Deirdre Le Faye's Jane Austen's Letters (Oxford University Press, 2011) is an invaluable addition to the bookshelves of Jane Austen fans and scholars of her life and times. The updated fourth edition includes a new preface, revamped biographical and topographical indexes (i.e. indexes of people and places mentioned in Jane's letters). The biographical index is particularly helpful if, like many of us, you find the complex network of Austen's family and friends confusing (and it is a very complicated family tree, especially if you include the remarriages of Jane's brothers). The new subject index is a 'must-have' if you are interested in the social history of Austen's day.
Victorian reviewers of the Brabourne edition of Jane Austen's letters
did not appear to find them particularly interesting compared with
those of, for example, Fanny Burney, who wrote her letters with a view
to their eventual publication, but this is to do Austen an injustice.
Her wit and charm shines out of her surviving letters, and I think they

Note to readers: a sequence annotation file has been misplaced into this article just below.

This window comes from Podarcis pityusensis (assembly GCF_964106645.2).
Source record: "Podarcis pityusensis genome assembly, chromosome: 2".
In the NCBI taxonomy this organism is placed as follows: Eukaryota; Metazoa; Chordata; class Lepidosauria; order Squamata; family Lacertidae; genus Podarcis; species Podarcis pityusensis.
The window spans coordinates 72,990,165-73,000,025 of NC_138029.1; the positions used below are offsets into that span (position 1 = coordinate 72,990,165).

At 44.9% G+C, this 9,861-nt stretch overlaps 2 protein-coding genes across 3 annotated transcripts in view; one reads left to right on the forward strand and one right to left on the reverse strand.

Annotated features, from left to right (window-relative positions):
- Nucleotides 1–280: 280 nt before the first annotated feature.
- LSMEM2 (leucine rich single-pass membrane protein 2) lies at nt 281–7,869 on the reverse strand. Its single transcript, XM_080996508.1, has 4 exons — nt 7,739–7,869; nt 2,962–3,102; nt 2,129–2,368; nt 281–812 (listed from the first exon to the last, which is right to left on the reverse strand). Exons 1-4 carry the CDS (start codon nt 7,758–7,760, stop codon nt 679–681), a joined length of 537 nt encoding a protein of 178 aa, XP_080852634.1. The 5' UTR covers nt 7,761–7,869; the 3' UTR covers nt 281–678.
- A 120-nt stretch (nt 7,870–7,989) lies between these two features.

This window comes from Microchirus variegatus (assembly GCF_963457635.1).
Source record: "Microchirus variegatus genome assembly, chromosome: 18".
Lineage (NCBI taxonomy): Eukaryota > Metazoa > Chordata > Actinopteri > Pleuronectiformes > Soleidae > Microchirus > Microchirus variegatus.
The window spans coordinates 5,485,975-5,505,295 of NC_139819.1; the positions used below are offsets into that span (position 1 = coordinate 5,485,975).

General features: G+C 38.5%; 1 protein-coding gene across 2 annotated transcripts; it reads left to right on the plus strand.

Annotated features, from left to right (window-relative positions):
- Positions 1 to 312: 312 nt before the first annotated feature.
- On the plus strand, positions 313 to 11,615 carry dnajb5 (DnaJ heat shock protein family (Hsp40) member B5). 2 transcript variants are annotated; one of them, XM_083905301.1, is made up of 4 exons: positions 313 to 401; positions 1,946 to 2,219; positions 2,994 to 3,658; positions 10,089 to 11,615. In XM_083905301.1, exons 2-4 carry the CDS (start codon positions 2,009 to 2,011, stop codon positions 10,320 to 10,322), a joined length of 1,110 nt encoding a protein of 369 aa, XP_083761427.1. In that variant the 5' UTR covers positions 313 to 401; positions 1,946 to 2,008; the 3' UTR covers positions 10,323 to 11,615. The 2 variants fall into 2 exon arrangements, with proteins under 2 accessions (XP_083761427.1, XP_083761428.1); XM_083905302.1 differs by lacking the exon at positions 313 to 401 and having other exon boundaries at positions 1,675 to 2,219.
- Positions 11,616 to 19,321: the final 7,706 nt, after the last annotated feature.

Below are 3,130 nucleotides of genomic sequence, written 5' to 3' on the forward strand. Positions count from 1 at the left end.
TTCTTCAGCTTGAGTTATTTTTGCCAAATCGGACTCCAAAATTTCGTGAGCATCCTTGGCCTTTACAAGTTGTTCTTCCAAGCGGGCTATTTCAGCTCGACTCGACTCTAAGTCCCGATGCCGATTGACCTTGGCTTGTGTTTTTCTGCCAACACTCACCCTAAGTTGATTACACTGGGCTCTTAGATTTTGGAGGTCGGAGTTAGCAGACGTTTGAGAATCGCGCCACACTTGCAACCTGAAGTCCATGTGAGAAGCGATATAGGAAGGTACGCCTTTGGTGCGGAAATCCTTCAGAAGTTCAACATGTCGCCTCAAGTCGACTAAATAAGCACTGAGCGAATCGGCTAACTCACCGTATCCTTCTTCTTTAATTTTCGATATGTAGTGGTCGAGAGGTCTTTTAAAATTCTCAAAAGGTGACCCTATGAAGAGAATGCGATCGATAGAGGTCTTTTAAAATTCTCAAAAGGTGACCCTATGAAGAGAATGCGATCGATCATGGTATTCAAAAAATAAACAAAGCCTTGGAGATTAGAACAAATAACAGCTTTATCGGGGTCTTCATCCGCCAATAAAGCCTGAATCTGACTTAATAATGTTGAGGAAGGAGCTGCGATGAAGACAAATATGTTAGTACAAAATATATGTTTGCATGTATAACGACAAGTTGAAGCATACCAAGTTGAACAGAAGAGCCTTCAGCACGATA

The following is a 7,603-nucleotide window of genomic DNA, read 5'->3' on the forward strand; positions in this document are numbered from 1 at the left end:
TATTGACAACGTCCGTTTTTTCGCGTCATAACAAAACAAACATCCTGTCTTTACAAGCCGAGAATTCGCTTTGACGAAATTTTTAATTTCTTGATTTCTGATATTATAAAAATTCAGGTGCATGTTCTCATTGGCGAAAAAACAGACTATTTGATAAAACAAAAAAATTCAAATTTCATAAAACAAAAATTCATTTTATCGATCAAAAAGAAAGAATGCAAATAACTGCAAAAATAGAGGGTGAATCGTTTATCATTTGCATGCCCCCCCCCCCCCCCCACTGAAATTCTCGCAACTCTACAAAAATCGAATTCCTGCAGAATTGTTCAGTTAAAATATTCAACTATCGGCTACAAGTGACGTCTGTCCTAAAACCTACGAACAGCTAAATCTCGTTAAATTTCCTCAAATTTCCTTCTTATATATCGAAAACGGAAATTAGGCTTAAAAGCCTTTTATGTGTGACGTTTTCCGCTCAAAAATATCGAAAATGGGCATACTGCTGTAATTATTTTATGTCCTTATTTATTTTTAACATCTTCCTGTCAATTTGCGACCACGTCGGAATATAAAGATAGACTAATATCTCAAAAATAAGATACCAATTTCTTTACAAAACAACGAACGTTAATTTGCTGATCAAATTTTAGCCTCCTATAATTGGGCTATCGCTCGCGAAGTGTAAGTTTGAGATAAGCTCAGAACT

are the closest thing we will ever have to a 'conversation' with Jane in which we
can hear her 'voice'.
The history of the letters' publication, and their provenance (explored in the preface and notes) are fascinating.
Jane's sister Cassandra burned many letters containing any very personal
information (precisely those which would interest us most today). Several letters have been lost since their first publication, and others
are known only in part, because they were cut up and distributed
amongst the family.
Le Faye has methodically documented the
provenance, current location (if known) and publication of each letter and put them in sequence. She clearly explains many seemingly puzzling references in the letters.
One phrase, however, she finds 'unexplained': in a letter to Cassandra (26 November 1815), Jane says that they have not had many visitors that week, but now she is 'in terror' because it is a 'fine bright Sunday, plenty of Mortar and nothing to do'. Le Faye suggests that 'mortar' might be slang for 'money', and that this is a reference to a popular song of the day.
A quick glance at Grose's Classical Dictionary of the Vulgar Tongue (1788 and later editions) doesn't support 'mortar' as a euphemism for money, however. At the risk of putting my head on the block, I humbly suggest that 'plenty of Mortar and nothing to do' sounds as if it's something a builder or stonemason might say if he'd mixed lots of mortar, but then had nothing to build, and was left twiddling his thumbs in the sunshine. Could this perhaps be something that a builder or workman had said when doing some work for the Austen family? I'd be very interested to hear what other readers think, anyway.